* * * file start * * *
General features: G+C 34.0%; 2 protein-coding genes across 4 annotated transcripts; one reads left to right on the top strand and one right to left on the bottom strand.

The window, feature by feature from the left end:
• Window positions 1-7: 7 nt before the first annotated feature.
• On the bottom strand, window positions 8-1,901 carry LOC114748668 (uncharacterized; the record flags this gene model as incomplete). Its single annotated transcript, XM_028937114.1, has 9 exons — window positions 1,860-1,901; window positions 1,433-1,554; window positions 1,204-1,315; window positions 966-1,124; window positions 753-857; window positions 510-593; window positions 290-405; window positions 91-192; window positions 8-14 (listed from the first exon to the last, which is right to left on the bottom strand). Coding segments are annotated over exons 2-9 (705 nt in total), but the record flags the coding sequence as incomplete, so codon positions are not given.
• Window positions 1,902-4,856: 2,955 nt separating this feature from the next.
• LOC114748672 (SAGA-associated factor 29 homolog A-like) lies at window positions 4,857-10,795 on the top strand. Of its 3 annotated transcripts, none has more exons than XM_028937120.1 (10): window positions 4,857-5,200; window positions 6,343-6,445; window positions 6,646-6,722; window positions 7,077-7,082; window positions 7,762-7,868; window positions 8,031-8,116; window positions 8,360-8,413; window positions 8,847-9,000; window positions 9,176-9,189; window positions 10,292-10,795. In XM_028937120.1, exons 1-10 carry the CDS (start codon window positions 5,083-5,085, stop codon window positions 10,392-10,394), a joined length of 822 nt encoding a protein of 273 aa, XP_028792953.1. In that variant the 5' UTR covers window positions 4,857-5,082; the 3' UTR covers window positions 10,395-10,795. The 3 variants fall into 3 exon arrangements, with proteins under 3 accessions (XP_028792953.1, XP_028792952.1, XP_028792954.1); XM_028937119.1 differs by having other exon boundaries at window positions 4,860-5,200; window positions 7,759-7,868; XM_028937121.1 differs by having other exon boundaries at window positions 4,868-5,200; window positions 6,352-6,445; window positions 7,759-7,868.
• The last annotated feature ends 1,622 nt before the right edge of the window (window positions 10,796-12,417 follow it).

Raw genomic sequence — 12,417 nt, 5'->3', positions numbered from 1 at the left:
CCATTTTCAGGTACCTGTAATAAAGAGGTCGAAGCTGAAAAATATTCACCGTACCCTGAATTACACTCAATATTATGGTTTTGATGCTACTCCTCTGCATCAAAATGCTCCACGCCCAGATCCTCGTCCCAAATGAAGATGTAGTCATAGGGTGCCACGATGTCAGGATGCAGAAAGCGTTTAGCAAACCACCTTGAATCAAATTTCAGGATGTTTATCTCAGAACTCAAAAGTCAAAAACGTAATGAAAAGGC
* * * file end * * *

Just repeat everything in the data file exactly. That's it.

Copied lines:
General features: G+C 34.0%; 2 protein-coding genes across 4 annotated transcripts; one reads left to right on the top strand and one right to left on the bottom strand.

The window, feature by feature from the left end:
• Window positions 1-7: 7 nt before the first annotated feature.
• On the bottom strand, window positions 8-1,901 carry LOC114748668 (uncharacterized; the record flags this gene model as incomplete). Its single annotated transcript, XM_028937114.1, has 9 exons — window positions 1,860-1,901; window positions 1,433-1,554; window positions 1,204-1,315; window positions 966-1,124; window positions 753-857; window positions 510-593; window positions 290-405; window positions 91-192; window positions 8-14 (listed from the first exon to the last, which is right to left on the bottom strand). Coding segments are annotated over exons 2-9 (705 nt in total), but the record flags the coding sequence as incomplete, so codon positions are not given.
• Window positions 1,902-4,856: 2,955 nt separating this feature from the next.
• LOC114748672 (SAGA-associated factor 29 homolog A-like) lies at window positions 4,857-10,795 on the top strand. Of its 3 annotated transcripts, none has more exons than XM_028937120.1 (10): window positions 4,857-5,200; window positions 6,343-6,445; window positions 6,646-6,722; window positions 7,077-7,082; window positions 7,762-7,868; window positions 8,031-8,116; window positions 8,360-8,413; window positions 8,847-9,000; window positions 9,176-9,189; window positions 10,292-10,795. In XM_028937120.1, exons 1-10 carry the CDS (start codon window positions 5,083-5,085, stop codon window positions 10,392-10,394), a joined length of 822 nt encoding a protein of 273 aa, XP_028792953.1. In that variant the 5' UTR covers window positions 4,857-5,082; the 3' UTR covers window positions 10,395-10,795. The 3 variants fall into 3 exon arrangements, with proteins under 3 accessions (XP_028792953.1, XP_028792952.1, XP_028792954.1); XM_028937119.1 differs by having other exon boundaries at window positions 4,860-5,200; window positions 7,759-7,868; XM_028937121.1 differs by having other exon boundaries at window positions 4,868-5,200; window positions 6,352-6,445; window positions 7,759-7,868.
• The last annotated feature ends 1,622 nt before the right edge of the window (window positions 10,796-12,417 follow it).

Raw genomic sequence — 12,417 nt, 5'->3', positions numbered from 1 at the left:
CCATTTTCAGGTACCTGTAATAAAGAGGTCGAAGCTGAAAAATATTCACCGTACCCTGAATTACACTCAATATTATGGTTTTGATGCTACTCCTCTGCATCAAAATGCTCCACGCCCAGATCCTCGTCCCAAATGAAGATGTAGTCATAGGGTGCCACGATGTCAGGATGCAGAAAGCGTTTAGCAAACCACCTTGAATCAAATTTCAGGATGTTTATCTCAGAACTCAAAAGTCAAAAACGTAATGAAAAGGC